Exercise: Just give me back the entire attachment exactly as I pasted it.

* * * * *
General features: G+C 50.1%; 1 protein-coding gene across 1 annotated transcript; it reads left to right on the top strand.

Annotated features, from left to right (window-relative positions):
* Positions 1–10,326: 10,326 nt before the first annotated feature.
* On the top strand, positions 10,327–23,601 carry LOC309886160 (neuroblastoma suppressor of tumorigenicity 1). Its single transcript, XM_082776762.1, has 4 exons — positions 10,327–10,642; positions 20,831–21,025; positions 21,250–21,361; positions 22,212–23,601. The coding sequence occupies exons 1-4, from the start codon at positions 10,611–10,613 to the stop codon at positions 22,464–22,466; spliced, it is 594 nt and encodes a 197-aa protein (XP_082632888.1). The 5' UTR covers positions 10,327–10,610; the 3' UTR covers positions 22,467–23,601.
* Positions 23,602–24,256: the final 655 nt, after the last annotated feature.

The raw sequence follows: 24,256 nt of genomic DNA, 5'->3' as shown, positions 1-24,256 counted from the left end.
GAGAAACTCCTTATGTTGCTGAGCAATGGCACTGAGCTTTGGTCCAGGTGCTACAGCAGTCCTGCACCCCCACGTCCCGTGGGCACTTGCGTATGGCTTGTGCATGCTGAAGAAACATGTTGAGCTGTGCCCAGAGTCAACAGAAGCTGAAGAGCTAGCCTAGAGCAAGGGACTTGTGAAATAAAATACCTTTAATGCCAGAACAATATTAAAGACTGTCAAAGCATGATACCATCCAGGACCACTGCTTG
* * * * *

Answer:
General features: G+C 50.1%; 1 protein-coding gene across 1 annotated transcript; it reads left to right on the top strand.

Annotated features, from left to right (window-relative positions):
* Positions 1–10,326: 10,326 nt before the first annotated feature.
* On the top strand, positions 10,327–23,601 carry LOC309886160 (neuroblastoma suppressor of tumorigenicity 1). Its single transcript, XM_082776762.1, has 4 exons — positions 10,327–10,642; positions 20,831–21,025; positions 21,250–21,361; positions 22,212–23,601. The coding sequence occupies exons 1-4, from the start codon at positions 10,611–10,613 to the stop codon at positions 22,464–22,466; spliced, it is 594 nt and encodes a 197-aa protein (XP_082632888.1). The 5' UTR covers positions 10,327–10,610; the 3' UTR covers positions 22,467–23,601.
* Positions 23,602–24,256: the final 655 nt, after the last annotated feature.

The raw sequence follows: 24,256 nt of genomic DNA, 5'->3' as shown, positions 1-24,256 counted from the left end.
GAGAAACTCCTTATGTTGCTGAGCAATGGCACTGAGCTTTGGTCCAGGTGCTACAGCAGTCCTGCACCCCCACGTCCCGTGGGCACTTGCGTATGGCTTGTGCATGCTGAAGAAACATGTTGAGCTGTGCCCAGAGTCAACAGAAGCTGAAGAGCTAGCCTAGAGCAAGGGACTTGTGAAATAAAATACCTTTAATGCCAGAACAATATTAAAGACTGTCAAAGCATGATACCATCCAGGACCACTGCTTG